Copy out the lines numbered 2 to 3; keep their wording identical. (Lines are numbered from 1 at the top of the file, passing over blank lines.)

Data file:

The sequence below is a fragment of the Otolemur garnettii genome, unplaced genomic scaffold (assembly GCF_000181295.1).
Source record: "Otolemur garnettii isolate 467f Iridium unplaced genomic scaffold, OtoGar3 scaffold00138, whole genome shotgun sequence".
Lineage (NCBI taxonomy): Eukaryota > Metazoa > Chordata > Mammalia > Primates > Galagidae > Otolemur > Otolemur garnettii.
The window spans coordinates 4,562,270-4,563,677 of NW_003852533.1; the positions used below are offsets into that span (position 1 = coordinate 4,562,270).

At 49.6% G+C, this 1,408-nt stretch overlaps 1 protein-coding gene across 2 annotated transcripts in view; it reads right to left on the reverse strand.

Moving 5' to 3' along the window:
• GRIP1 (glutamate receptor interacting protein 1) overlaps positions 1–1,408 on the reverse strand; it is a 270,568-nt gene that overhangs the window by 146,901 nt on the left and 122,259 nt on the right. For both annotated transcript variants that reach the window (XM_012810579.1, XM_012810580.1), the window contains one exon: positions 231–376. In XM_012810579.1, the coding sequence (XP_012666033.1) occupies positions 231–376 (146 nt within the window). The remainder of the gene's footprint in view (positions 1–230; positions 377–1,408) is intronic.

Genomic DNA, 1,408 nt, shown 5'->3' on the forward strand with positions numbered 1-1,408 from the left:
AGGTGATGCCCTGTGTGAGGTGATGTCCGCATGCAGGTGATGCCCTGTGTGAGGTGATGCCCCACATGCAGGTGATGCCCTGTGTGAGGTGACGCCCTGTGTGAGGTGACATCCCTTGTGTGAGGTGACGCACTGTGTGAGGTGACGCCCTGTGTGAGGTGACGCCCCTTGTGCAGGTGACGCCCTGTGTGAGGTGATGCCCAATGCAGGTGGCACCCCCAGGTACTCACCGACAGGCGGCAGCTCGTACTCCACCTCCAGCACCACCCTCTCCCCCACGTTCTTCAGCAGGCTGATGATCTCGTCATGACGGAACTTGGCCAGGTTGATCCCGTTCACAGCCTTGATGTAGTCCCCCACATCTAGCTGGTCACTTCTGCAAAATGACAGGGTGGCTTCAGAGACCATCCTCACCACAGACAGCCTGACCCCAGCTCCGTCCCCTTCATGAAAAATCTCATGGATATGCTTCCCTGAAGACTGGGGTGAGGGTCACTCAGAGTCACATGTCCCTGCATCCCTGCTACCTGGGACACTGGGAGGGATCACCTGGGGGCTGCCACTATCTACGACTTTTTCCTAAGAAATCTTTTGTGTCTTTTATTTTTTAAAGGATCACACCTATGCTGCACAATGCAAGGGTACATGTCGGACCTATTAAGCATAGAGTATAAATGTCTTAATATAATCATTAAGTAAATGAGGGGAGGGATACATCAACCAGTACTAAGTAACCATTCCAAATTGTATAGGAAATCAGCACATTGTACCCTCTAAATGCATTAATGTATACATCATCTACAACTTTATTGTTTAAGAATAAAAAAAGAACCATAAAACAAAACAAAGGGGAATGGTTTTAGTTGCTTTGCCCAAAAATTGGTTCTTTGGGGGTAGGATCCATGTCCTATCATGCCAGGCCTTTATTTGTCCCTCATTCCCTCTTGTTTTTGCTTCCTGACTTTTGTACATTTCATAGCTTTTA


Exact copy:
Source record: "Otolemur garnettii isolate 467f Iridium unplaced genomic scaffold, OtoGar3 scaffold00138, whole genome shotgun sequence".
Lineage (NCBI taxonomy): Eukaryota > Metazoa > Chordata > Mammalia > Primates > Galagidae > Otolemur > Otolemur garnettii.